Add the Parmesan or Romano and pulse to combine. Do not over-process. Store in the fridge in an airtight container or jar, topped with a layer of olive oil.
Gnocchi for a chef is bragging rights. You go anywhere and the chef is like, “Oh, I make the best gnocchi in town.” Guys, get over it. The best gnocchi is my grandma’s gnocchi. It’s like a small pillow from heaven that’s going to burst in your mouth. You will probably cry once you try my grandma’s gnocchi. Make sure you plan ahead to make these the day before so the potato mixture can cool overnight.
6 medium potatoes (russet or any other baking potato)
1 1/2 a whole nutmeg, grated
1 tbsp. salt, plus pepper to taste
1 egg yolk
1 cup ricotta cheese
1 cup semolina flour
2 cups flour
Preheat the oven to 425˚F.
Bake the potatoes for an hour until they are crispy on the outside and fluffy on the inside. Cool for a couple of hours, remove the insides with a spoon, and mash them, using a potato ricer or a fork, until they are very smooth.
Place the potatoes in a bowl and add the nutmeg, the salt, a pinch of pepper, the egg yolk, and the ricotta. Mix together to combine and let rest overnight in the refrigerator, uncovered.
The next day, spread the semolina flour in an even layer on a baking sheet or tray.
Then place the potato mixture in the bowl of a stand mixer and, us¬ing the paddle attachment, add the flour on low–medium speed. Once the mixture has come together, remove it from the bowl and cut it into fist-size balls.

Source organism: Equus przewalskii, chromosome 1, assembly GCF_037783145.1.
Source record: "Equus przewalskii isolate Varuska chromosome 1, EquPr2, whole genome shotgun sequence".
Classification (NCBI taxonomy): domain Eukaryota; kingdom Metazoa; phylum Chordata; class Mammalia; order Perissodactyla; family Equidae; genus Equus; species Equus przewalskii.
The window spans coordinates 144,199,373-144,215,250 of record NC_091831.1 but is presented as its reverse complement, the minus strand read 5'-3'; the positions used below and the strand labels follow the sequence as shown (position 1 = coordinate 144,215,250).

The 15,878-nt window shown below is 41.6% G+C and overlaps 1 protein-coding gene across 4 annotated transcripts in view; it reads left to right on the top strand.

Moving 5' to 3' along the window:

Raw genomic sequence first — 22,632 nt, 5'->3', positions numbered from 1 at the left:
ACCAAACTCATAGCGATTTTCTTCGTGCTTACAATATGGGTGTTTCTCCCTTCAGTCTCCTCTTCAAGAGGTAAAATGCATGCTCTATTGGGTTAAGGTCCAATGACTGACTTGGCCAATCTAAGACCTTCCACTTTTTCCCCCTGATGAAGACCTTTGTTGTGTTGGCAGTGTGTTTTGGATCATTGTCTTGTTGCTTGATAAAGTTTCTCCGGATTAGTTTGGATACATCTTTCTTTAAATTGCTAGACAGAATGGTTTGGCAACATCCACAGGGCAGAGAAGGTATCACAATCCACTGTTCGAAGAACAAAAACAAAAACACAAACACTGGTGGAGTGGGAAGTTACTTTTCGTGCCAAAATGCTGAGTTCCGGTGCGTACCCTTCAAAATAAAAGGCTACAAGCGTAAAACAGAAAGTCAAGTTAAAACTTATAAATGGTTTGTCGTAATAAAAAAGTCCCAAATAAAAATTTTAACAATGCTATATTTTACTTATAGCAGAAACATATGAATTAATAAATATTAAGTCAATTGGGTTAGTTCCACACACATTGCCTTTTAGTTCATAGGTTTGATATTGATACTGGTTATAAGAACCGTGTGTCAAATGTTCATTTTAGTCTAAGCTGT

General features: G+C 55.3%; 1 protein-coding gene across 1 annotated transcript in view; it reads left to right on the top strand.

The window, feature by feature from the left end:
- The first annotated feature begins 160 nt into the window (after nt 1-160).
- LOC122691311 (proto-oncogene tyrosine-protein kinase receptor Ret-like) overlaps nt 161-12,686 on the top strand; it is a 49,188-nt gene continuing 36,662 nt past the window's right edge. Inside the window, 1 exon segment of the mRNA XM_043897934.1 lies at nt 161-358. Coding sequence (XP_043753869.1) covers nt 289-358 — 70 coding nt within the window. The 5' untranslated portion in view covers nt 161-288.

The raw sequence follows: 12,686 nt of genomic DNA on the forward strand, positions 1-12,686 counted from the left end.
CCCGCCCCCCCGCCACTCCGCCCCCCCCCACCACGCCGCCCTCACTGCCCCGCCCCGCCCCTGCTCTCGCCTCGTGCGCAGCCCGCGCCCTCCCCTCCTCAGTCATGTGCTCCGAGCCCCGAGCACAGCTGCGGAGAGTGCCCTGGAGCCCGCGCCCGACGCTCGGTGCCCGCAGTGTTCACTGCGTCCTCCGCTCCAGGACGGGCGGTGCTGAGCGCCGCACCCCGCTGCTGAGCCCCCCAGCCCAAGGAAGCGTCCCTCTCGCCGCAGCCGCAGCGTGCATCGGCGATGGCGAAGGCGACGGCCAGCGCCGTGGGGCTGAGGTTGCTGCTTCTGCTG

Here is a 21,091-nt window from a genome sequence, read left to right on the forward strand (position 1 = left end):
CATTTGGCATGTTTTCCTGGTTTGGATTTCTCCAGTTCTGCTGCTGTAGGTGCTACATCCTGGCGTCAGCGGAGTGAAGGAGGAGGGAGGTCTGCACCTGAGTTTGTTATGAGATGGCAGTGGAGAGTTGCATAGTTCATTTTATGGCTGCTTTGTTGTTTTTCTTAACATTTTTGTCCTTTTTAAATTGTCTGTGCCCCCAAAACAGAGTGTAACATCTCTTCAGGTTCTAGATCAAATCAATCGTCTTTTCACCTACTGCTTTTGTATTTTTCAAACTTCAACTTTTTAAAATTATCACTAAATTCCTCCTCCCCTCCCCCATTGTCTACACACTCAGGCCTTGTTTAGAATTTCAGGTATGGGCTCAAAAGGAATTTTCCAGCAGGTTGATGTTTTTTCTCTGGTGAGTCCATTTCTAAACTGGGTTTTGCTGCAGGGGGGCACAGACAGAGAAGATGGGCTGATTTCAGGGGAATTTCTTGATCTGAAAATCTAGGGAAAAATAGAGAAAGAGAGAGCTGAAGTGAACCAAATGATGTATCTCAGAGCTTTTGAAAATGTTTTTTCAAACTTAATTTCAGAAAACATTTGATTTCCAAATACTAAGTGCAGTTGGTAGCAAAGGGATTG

Roll each ball in the palms of your hands and then form it into a cigar shape. Cut each of these tubes into 1-inch pieces. Place them on the bed of semolina flour on your tray and put the tray in the fridge for 10–20 minutes to set.
To cook the gnocchi, drop them into salted boiling water. When the first few rise to the top of the pot, remove all the gnocchi with a slotted spoon.
NOTE: The potatoes have to be cold. Hot potatoes create steam, steam absorbs flour, and flour makes gnocchi chewy. Hello! Cold potatoes will absorb just enough flour for you to be able to cut and shape them.
2. Drunken Spaghetti
Recipe by Fabio Viviani
In Italy we feel bad throwing away even old wine, so we color our pasta water with it to get a little aroma of wine and a dramatic presentation. The flavor of the wine is in the water but you’re not going to feel it, and you give leftover wine a last chance to be useful. The more wine you use, the redder the spaghetti will be—and this dish is all about the presentation, so you can use up to a whole bottle depending on how much you have around. You can also always buy an inexpensive bottle just for the recipe.
2 quarts water
1 bottle red wine (old or leftover is fine)
1 lb. dry spaghetti
½ lb. pancetta, diced